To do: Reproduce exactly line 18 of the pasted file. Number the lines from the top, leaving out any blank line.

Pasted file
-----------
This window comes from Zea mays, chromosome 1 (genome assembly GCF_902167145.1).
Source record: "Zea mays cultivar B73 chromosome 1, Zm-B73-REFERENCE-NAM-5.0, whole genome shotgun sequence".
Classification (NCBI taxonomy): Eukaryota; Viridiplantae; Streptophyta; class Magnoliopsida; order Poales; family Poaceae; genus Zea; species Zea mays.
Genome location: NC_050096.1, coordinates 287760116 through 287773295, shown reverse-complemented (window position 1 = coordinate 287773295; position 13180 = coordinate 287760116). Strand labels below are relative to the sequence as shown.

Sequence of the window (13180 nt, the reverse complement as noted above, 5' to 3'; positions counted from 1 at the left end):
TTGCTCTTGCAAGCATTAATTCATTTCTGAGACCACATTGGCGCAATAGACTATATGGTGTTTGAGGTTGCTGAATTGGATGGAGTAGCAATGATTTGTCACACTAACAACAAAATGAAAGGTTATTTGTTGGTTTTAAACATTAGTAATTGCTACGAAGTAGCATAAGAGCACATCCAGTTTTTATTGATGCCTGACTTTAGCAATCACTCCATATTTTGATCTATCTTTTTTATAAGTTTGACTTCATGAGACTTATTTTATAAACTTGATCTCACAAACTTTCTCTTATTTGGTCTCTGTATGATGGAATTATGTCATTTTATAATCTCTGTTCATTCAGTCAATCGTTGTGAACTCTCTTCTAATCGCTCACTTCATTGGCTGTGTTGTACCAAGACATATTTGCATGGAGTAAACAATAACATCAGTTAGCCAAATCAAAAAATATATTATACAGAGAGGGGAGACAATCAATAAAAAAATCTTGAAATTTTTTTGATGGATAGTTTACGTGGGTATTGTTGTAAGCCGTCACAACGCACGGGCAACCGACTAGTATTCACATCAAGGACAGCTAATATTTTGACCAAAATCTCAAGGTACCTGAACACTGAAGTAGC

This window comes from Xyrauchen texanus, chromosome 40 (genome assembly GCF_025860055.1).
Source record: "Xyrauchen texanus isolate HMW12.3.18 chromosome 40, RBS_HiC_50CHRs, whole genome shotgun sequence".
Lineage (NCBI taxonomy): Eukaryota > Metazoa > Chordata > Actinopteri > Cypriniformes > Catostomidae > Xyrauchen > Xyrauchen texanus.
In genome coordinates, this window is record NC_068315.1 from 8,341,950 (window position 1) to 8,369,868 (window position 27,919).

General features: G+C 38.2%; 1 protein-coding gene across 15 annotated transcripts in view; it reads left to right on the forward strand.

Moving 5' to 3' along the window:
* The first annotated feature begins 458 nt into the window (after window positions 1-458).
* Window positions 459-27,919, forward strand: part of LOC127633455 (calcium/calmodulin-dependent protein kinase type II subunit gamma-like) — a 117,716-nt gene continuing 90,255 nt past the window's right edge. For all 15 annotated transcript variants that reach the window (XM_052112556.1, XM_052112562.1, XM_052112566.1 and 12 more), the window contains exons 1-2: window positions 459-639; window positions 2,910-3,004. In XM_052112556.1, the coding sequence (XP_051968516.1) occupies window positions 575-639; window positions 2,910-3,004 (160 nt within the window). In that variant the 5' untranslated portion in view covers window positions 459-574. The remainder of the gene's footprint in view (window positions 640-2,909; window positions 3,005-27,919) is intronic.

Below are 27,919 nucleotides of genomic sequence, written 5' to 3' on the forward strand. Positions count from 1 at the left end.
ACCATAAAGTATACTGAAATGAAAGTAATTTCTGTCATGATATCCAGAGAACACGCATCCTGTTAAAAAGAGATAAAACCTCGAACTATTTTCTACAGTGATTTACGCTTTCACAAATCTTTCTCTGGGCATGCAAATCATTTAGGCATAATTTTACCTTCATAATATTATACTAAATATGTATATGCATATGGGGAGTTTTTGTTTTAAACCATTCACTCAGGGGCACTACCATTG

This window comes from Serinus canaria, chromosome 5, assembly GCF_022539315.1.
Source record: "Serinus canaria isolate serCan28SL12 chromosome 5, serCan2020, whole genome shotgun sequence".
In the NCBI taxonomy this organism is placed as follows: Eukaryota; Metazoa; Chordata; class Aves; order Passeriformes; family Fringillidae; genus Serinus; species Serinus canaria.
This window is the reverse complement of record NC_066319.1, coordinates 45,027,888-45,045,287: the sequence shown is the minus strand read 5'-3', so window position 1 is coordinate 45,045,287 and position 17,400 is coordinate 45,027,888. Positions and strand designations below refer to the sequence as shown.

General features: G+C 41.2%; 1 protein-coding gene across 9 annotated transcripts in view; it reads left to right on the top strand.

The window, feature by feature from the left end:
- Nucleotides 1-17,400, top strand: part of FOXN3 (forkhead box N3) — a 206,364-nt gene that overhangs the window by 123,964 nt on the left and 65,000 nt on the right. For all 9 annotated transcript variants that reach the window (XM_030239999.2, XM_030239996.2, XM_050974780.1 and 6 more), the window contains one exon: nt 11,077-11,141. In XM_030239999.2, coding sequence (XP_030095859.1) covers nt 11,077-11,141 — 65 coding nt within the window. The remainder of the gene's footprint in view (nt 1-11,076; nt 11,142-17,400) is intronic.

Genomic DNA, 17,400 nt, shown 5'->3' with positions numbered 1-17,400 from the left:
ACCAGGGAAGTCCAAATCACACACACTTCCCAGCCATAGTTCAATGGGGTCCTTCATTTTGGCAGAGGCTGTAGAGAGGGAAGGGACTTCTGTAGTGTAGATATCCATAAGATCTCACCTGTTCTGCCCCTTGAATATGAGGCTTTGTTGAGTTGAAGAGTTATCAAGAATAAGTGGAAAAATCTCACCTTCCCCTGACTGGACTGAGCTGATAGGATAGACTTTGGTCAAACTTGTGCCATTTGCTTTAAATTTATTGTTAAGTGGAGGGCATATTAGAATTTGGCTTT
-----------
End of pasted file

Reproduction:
Source record: "Serinus canaria isolate serCan28SL12 chromosome 5, serCan2020, whole genome shotgun sequence".